Model Documentation

The model has been developed in Python. The code is available here:


Additional ODD elements


The key results of modelled outputs that emerge from the behaviours and interactions of individuals are the macro-level average consumption of milk choice among the simulated population, the crossover point of the consumption of substituted milk types, and the stability of this consumption over time.


Individuals interact with other individuals through a social network (small-world structure) where information exchange occurs. The mechanism by which information exchange occurs is not explicitly modelled, rather, this is governed by a probability of interaction and social susceptibility parameter.


The information of health and environmental impacts of different milk types that agents perceive is randomly drawn from a normal distribution with mean values determined by the ‘Initial perception of health component of alternative’ and ‘Initial perception of environmental component of alternative’ parameters. In the threshold model variant, stochasticity is employed following a 3% random chance that an agent will become spontaneously disposed to consider their alternatives, even if their threshold to do so is not met. In the probability-based model variant, stochasticity is reflected in the logistic function of neighbour milk choice information entropy and probability of an agent becoming disposed to consider their alternatives.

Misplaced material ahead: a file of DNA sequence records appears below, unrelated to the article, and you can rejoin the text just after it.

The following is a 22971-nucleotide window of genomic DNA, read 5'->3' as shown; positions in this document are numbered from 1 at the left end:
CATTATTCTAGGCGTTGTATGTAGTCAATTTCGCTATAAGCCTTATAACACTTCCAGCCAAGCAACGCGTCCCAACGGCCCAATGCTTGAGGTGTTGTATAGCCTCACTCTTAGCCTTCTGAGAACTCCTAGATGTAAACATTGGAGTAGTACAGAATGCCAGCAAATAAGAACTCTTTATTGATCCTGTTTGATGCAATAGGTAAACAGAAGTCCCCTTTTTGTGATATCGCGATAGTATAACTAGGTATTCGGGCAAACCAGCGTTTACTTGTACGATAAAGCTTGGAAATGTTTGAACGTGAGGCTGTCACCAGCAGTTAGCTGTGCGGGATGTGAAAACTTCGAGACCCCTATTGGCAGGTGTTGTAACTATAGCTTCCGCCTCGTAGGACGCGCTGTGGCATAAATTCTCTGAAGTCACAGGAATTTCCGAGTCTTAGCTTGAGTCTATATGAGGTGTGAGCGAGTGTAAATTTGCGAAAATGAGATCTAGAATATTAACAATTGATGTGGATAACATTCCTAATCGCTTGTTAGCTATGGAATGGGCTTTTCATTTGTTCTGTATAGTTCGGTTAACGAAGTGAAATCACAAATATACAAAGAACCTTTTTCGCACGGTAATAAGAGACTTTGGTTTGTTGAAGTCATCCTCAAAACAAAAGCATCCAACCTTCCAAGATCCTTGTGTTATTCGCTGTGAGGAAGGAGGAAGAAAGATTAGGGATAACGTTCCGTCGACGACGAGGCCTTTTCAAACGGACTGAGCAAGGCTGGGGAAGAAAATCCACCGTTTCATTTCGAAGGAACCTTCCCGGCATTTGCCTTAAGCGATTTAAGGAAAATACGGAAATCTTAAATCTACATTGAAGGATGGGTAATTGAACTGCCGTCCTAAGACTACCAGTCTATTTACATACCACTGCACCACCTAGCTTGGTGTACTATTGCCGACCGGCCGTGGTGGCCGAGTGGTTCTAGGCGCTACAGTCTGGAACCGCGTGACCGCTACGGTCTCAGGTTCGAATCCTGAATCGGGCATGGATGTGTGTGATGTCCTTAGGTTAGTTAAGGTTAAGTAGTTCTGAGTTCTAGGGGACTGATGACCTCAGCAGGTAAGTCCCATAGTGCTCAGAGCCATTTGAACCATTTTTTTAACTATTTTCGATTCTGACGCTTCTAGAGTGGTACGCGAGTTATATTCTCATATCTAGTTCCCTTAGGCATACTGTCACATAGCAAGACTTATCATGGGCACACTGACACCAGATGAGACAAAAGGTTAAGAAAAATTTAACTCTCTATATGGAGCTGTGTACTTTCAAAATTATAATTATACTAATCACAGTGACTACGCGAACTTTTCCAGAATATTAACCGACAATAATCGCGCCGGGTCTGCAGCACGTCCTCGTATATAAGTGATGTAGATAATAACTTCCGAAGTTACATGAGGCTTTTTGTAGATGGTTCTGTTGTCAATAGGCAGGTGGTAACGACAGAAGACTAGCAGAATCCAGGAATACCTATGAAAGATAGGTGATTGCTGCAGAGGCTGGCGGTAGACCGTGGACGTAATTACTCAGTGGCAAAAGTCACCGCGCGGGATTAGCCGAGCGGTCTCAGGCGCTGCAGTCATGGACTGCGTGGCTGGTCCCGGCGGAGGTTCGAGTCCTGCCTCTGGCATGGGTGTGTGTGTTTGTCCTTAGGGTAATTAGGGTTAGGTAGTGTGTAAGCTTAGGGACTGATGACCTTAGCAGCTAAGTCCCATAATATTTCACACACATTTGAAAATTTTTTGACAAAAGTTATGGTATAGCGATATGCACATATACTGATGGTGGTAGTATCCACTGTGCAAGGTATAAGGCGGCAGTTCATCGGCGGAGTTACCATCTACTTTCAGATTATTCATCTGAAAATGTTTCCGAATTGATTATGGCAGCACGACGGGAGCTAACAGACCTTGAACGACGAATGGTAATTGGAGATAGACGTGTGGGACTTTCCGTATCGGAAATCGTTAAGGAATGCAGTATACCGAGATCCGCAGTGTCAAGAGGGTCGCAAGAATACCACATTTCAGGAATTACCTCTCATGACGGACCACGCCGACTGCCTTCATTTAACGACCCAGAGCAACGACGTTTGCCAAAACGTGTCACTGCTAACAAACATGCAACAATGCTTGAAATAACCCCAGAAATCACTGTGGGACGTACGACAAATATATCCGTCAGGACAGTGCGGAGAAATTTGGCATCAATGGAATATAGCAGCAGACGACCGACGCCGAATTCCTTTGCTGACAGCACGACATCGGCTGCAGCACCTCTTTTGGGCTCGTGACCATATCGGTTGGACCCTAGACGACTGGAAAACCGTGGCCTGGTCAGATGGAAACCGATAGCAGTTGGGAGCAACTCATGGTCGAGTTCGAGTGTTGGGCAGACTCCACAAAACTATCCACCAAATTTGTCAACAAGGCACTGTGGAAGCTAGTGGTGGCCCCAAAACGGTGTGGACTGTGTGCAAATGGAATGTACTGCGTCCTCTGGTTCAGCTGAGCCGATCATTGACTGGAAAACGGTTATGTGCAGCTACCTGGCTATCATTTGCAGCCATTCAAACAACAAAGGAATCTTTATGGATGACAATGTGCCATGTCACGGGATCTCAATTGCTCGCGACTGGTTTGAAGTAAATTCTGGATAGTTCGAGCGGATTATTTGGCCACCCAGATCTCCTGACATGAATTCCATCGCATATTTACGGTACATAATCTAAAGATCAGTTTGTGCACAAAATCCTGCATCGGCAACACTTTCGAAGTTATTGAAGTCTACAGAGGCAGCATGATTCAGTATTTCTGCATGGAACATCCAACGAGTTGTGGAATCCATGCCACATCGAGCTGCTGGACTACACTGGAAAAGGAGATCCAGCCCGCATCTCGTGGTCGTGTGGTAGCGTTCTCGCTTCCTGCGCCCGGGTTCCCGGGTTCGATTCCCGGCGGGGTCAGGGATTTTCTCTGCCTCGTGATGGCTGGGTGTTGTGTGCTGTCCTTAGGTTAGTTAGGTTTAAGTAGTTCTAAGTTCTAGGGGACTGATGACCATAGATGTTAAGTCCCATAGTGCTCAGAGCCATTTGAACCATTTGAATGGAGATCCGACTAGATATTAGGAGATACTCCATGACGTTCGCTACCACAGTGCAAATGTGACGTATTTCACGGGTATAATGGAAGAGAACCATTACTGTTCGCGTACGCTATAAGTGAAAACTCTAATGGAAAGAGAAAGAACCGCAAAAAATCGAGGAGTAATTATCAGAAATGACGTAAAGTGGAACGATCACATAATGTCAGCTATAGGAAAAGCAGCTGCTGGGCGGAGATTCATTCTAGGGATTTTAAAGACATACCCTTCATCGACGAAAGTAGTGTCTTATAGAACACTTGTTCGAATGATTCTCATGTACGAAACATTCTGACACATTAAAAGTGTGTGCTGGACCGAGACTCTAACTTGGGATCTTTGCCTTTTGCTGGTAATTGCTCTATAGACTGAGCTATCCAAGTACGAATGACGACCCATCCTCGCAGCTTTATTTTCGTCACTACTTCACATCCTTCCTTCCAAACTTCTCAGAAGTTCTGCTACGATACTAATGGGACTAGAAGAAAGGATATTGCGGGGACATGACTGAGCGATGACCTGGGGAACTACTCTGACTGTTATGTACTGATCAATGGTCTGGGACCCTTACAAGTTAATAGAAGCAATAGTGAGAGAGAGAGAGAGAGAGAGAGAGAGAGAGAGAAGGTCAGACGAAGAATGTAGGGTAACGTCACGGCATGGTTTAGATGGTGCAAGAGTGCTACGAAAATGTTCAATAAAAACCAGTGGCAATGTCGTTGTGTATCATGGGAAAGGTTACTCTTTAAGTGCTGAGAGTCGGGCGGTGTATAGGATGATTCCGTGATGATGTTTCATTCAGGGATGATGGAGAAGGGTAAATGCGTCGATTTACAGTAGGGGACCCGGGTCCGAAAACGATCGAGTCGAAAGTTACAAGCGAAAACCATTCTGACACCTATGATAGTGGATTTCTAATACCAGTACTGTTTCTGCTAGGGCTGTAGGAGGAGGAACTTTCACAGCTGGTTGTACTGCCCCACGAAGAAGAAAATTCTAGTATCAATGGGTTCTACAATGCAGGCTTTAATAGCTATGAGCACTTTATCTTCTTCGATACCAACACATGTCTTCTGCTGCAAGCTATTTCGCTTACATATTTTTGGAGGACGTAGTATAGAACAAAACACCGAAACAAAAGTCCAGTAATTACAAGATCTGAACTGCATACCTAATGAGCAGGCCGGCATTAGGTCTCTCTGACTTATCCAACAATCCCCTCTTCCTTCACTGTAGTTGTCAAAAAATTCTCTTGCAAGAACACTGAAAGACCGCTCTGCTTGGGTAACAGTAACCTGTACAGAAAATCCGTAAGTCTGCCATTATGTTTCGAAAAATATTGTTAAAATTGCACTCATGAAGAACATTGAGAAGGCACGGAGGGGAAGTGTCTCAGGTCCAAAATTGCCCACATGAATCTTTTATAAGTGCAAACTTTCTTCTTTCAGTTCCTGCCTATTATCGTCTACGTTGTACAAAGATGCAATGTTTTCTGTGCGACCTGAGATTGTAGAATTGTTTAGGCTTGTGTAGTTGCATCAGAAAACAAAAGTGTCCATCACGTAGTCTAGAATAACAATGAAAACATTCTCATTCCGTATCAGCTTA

Heterogeneity is represented by the assignment of state variables among the agents. Principally, agents have different basic human values assigned according to the distribution of UK results data from the European Social Survey.

Observation (including Emergence)

At each time step, the component choice functions and decision-making function for each choice and each agent is collected.

Table 3: Model parameters and value ranges.
Parameter Group Description
Memory length Cognitive perception The size of an agent’s memory that it can recall previous information. Cognitive perception is based on averaging values in the memory.
Initial perception of health component of alternative Cognitive perception The perception of the health impact of skimmed (inc. semi) milk given as a relative score against whole milk.